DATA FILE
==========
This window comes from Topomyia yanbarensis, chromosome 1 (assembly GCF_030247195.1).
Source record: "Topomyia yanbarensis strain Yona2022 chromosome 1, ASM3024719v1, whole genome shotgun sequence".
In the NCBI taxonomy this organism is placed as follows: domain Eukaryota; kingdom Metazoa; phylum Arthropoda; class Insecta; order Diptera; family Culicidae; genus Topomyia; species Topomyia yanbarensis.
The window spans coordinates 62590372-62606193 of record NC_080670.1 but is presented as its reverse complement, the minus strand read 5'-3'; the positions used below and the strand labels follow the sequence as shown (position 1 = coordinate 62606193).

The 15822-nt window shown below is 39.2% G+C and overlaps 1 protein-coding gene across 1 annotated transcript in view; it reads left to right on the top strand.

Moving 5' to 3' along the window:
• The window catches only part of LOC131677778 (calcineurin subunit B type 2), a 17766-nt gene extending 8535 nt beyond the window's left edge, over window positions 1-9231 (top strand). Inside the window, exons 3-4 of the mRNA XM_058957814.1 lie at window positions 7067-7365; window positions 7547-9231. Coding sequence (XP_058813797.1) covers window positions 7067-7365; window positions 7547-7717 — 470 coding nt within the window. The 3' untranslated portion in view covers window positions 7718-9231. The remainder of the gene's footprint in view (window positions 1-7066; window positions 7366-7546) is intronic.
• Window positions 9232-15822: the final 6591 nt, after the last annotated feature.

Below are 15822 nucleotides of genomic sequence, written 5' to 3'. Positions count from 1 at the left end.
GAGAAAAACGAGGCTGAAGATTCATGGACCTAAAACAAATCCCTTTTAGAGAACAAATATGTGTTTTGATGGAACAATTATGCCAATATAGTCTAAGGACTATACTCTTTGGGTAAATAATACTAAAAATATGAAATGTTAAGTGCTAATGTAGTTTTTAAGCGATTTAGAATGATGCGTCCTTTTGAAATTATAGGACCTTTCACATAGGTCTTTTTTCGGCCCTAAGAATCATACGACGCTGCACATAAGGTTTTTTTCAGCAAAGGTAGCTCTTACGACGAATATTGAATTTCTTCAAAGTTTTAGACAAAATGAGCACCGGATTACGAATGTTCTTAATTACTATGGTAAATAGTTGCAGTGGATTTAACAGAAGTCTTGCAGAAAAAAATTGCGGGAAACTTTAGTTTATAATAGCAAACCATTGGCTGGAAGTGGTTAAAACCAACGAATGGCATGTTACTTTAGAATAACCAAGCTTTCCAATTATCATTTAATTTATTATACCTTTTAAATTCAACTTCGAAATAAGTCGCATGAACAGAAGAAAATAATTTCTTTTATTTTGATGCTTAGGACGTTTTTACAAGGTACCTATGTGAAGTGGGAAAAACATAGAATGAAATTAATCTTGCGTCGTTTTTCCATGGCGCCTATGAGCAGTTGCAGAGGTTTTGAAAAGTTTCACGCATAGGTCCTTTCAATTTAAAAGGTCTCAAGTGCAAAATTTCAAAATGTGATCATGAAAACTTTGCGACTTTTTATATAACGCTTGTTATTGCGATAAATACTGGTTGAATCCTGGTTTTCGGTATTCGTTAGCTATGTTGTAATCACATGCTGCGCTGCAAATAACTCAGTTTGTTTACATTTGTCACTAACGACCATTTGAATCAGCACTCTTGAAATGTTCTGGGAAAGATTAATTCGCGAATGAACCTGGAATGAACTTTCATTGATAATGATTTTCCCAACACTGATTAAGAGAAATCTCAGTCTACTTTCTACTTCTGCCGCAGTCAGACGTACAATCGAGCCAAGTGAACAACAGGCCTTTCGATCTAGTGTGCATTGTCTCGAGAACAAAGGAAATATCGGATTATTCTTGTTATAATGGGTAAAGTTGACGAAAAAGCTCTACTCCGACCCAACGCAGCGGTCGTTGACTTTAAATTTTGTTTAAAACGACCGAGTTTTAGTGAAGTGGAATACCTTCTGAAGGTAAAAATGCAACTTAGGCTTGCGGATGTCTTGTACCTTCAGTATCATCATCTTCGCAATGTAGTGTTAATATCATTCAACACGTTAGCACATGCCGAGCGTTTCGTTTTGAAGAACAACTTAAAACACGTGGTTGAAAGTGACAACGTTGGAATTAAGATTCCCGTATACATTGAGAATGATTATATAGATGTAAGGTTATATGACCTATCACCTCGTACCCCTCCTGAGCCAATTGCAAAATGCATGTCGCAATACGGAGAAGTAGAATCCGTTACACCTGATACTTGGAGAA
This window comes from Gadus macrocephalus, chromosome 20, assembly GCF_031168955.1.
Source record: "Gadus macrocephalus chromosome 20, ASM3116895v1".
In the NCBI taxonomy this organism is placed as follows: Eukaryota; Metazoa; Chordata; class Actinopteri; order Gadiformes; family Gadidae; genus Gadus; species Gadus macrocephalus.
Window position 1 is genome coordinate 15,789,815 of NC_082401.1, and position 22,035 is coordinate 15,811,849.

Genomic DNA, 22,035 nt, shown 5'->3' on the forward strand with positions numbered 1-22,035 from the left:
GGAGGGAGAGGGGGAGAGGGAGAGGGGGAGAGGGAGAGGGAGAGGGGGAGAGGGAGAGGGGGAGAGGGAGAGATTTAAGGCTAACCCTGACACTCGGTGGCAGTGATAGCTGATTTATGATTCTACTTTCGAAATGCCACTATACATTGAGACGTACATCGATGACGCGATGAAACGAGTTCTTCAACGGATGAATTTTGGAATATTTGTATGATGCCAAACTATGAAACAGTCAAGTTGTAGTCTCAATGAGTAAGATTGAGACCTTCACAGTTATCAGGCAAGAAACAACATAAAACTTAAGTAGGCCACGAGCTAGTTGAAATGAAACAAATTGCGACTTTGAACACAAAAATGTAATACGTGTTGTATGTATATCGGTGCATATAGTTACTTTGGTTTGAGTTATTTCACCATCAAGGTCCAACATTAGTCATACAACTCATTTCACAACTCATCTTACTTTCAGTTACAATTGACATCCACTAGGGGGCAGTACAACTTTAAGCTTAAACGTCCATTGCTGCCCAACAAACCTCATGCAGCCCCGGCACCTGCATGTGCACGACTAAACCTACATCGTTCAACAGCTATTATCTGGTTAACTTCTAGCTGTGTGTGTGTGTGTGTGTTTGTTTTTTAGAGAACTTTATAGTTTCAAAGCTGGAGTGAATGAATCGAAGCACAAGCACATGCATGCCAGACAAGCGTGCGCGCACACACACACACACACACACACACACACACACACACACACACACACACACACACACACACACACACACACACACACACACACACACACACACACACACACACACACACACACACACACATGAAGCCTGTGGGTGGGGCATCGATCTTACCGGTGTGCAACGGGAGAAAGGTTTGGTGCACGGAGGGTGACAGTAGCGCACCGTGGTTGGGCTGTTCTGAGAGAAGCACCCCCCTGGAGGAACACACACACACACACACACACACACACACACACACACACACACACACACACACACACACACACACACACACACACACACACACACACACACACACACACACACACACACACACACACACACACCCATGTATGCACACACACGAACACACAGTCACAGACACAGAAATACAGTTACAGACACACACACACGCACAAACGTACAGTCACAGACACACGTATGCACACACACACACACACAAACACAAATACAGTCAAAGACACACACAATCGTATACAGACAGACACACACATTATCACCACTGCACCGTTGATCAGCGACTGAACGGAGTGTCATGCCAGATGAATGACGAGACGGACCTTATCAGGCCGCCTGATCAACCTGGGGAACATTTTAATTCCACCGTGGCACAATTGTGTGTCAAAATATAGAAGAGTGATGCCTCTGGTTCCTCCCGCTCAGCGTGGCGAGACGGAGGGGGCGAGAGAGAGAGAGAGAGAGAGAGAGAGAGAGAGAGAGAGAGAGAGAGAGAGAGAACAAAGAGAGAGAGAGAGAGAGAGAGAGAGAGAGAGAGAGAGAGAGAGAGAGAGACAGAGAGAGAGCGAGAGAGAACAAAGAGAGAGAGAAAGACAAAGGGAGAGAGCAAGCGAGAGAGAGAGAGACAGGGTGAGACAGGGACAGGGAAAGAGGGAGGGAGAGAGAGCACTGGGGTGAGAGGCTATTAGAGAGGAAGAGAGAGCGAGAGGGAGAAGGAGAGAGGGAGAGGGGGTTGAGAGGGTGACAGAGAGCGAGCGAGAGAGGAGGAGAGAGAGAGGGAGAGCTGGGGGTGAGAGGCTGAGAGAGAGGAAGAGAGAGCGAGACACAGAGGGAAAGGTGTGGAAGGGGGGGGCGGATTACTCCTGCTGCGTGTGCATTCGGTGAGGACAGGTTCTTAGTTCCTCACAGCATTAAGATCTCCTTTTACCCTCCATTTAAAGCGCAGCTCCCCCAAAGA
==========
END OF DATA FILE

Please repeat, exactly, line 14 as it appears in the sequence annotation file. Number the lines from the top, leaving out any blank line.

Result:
Window position 1 is genome coordinate 15,789,815 of NC_082401.1, and position 22,035 is coordinate 15,811,849.